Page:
Since 1996, 16 states have passed laws legalizing medical use of marijuana, and other states are considering such laws. With little scientific evidence available on whether these fast-changing laws lead to increased illicit adolescent marijuana use (AMU), the issue is now largely a matter of debate. Recently, using data from two national surveys, we showed that states with medical marijuana laws (MML) had significantly higher prevalence of adolescent (Wall et al., 2011) and adult marijuana use (Cerda et al., in press) than other states. The results underscore the importance of further research on MML and AMU, but they do not resolve the debate~ doing so requires explaining the higher AMU we found in states with MML. We propose to investigate four alternative explanations: (a) passage of MML directly increases AMU~ (b) passage of MML indirectly increases AMU, mediated by more favorable attitudes and/or increased availability~ (c) MML and AMU are associated because higher use and more favorable attitudes already characterize states that pass MML~ or (d) a reciprocal process exists, such that states with higher use and more favorable attitudes pass MML, which then further increase the risk for AMU. We will conduct the study using time series data from >1,000,000 adolescents collected annually since 1991 in the Monitoring the Future (MTF) survey. Due to the careful consistency in methods (e.g., procedures, questionnaires) across the years, MTF is the largest dataset available with relevant information on MML and AMU, including potential mediators of key interest, including attitudes related to marijuana (e.g., disapproval~ perceived risk), and perceived marijuana availability. Throughout the study, new data will be added on changes in state MML, and from the additional ~47,000 students surveyed yearly in the MTF. Data will be analyzed using state-of-the-art statistical methods (multilevel regression modeling with poststratification). We will examine yearly state MML and AMU, testing within-state trends relative to national trends, and explore varying time lags. Analyses will incorporate individual-level adolescent attitudes and perceived availability as potential mediators, and variables defined at the state level (e.g., population attitudes towards marijuana, state demographic composition, marijuana arrest rates) from Census and other data sources as potential determinants of MML passage. Further, we will explore whether variations in state MML (e.g., what the laws permit) influence the results, whether gender, SES and race/ethnicity moderate the relationship between MML and AMU, and whether relationships are specific to marijuana or generalize to other substances. The investigative team includes experts from Columbia University, University of Michigan, and a RAND/NBER expert on MML, building on pre-existing collaborations. NIDA PA 11-230 encourages research on MML. Information from the study will be scientifically exciting and have enormous public health significance.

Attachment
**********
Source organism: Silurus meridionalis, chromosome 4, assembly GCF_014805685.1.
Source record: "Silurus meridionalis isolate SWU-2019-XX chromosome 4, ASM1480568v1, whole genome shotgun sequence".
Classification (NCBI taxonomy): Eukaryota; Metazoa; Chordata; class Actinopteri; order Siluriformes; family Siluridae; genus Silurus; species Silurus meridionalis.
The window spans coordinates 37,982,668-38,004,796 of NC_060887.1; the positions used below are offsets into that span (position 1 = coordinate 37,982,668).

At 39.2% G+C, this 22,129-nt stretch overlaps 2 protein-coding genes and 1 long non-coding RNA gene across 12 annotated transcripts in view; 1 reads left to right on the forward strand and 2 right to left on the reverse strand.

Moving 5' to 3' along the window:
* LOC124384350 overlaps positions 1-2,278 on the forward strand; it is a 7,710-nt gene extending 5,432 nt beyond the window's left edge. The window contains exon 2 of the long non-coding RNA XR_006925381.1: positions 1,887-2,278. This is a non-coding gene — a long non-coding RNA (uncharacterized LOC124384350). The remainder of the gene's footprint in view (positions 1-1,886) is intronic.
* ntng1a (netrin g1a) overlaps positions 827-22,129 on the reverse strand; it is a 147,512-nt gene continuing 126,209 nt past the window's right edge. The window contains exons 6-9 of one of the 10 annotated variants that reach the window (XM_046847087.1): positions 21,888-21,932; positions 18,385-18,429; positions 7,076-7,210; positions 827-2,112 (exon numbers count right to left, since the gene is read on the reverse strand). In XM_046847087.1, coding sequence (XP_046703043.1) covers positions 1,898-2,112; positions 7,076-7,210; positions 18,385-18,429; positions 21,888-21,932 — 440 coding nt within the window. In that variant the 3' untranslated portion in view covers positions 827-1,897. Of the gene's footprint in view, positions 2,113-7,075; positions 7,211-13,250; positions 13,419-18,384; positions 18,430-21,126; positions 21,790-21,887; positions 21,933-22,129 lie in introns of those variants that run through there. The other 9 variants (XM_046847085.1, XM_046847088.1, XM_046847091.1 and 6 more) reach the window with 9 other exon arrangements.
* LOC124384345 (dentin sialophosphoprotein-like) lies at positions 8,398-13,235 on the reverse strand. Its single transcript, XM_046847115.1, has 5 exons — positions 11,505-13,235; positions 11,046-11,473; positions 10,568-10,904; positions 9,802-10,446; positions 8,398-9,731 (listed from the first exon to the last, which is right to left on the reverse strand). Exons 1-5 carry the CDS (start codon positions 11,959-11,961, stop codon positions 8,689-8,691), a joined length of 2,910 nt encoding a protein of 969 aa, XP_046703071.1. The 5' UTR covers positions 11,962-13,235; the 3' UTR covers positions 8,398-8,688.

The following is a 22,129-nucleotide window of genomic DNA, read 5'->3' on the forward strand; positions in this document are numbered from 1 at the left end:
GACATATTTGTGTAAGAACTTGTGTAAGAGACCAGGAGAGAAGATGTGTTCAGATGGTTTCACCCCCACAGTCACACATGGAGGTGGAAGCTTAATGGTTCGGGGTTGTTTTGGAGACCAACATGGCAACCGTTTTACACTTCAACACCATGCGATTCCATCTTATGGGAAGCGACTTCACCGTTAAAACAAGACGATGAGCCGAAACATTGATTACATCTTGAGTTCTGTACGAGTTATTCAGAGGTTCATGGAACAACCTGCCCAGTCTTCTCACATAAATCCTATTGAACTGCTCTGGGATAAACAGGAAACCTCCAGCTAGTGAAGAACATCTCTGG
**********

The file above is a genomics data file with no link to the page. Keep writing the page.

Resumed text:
Preventing adolescent marijuana use is a major interest of NIDA (see NIDA 2010 Strategic Plan), but little is known about whether medical marijuana laws lead to increased adolescent marijuana use, leaving the debate about the relationship of these laws to teen marijuana use controversial and not evidence-based. The proposed study will analyze data, by state, from yearly national surveys of adolescents conducted since 1991 (now totaling over 1,000,000 adolescents) to provide this much-needed information. The findings will inform the prevention efforts of health scientists, policy-makers, and the general public in terms of laws and public health education campaigns.
|Roberts, Andrea L; Galea, Sandro; Austin, S Bryn et al. (2014) Women's experience of abuse in childhood and their children's smoking and overweight. Am J Prev Med 46:249-58|
|El-Sayed, Abdulrahman M; Koenen, Karestan C; Galea, Sandro (2013) Rethinking our public health genetics research paradigm. Am J Public Health 103 Suppl 1:S14-8|
|Galea, Sandro; Link, Bruce G (2013) Six paths for the future of social epidemiology. Am J Epidemiol 178:843-9|